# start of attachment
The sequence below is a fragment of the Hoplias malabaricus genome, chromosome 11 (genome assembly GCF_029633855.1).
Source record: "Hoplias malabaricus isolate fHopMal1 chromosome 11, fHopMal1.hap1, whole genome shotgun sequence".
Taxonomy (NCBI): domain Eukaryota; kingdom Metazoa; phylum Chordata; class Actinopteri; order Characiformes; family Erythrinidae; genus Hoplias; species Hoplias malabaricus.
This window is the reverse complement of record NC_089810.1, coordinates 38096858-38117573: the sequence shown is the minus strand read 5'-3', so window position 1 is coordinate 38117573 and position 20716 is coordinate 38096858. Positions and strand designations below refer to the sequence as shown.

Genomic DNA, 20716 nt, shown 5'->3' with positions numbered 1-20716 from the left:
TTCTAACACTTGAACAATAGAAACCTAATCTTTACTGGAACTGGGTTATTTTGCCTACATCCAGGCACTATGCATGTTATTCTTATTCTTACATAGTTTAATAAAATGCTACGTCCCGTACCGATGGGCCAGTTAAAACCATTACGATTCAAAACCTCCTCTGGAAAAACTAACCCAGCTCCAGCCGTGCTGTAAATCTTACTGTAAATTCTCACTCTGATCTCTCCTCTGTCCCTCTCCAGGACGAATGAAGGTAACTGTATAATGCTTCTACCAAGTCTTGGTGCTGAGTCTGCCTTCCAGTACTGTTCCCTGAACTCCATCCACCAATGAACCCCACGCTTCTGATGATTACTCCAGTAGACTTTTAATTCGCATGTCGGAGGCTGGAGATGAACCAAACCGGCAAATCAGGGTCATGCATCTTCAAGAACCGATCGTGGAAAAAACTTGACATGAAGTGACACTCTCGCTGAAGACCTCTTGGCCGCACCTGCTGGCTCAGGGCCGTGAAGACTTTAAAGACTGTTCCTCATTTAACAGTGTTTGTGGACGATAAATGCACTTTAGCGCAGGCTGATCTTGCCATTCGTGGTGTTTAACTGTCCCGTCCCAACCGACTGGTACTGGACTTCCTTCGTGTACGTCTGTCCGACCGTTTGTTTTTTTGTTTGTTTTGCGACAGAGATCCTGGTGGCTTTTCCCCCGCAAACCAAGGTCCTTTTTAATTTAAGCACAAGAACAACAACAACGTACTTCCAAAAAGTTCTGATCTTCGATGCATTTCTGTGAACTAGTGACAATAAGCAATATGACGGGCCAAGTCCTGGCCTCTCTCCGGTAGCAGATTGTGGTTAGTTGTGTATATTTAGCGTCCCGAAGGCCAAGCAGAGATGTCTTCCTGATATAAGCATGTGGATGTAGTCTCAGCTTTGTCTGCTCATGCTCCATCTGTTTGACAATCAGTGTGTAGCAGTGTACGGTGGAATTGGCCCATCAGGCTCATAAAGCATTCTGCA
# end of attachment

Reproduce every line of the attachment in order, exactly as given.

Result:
The sequence below is a fragment of the Hoplias malabaricus genome, chromosome 11 (genome assembly GCF_029633855.1).
Source record: "Hoplias malabaricus isolate fHopMal1 chromosome 11, fHopMal1.hap1, whole genome shotgun sequence".
Taxonomy (NCBI): domain Eukaryota; kingdom Metazoa; phylum Chordata; class Actinopteri; order Characiformes; family Erythrinidae; genus Hoplias; species Hoplias malabaricus.
This window is the reverse complement of record NC_089810.1, coordinates 38096858-38117573: the sequence shown is the minus strand read 5'-3', so window position 1 is coordinate 38117573 and position 20716 is coordinate 38096858. Positions and strand designations below refer to the sequence as shown.

Genomic DNA, 20716 nt, shown 5'->3' with positions numbered 1-20716 from the left:
TTCTAACACTTGAACAATAGAAACCTAATCTTTACTGGAACTGGGTTATTTTGCCTACATCCAGGCACTATGCATGTTATTCTTATTCTTACATAGTTTAATAAAATGCTACGTCCCGTACCGATGGGCCAGTTAAAACCATTACGATTCAAAACCTCCTCTGGAAAAACTAACCCAGCTCCAGCCGTGCTGTAAATCTTACTGTAAATTCTCACTCTGATCTCTCCTCTGTCCCTCTCCAGGACGAATGAAGGTAACTGTATAATGCTTCTACCAAGTCTTGGTGCTGAGTCTGCCTTCCAGTACTGTTCCCTGAACTCCATCCACCAATGAACCCCACGCTTCTGATGATTACTCCAGTAGACTTTTAATTCGCATGTCGGAGGCTGGAGATGAACCAAACCGGCAAATCAGGGTCATGCATCTTCAAGAACCGATCGTGGAAAAAACTTGACATGAAGTGACACTCTCGCTGAAGACCTCTTGGCCGCACCTGCTGGCTCAGGGCCGTGAAGACTTTAAAGACTGTTCCTCATTTAACAGTGTTTGTGGACGATAAATGCACTTTAGCGCAGGCTGATCTTGCCATTCGTGGTGTTTAACTGTCCCGTCCCAACCGACTGGTACTGGACTTCCTTCGTGTACGTCTGTCCGACCGTTTGTTTTTTTGTTTGTTTTGCGACAGAGATCCTGGTGGCTTTTCCCCCGCAAACCAAGGTCCTTTTTAATTTAAGCACAAGAACAACAACAACGTACTTCCAAAAAGTTCTGATCTTCGATGCATTTCTGTGAACTAGTGACAATAAGCAATATGACGGGCCAAGTCCTGGCCTCTCTCCGGTAGCAGATTGTGGTTAGTTGTGTATATTTAGCGTCCCGAAGGCCAAGCAGAGATGTCTTCCTGATATAAGCATGTGGATGTAGTCTCAGCTTTGTCTGCTCATGCTCCATCTGTTTGACAATCAGTGTGTAGCAGTGTACGGTGGAATTGGCCCATCAGGCTCATAAAGCATTCTGCA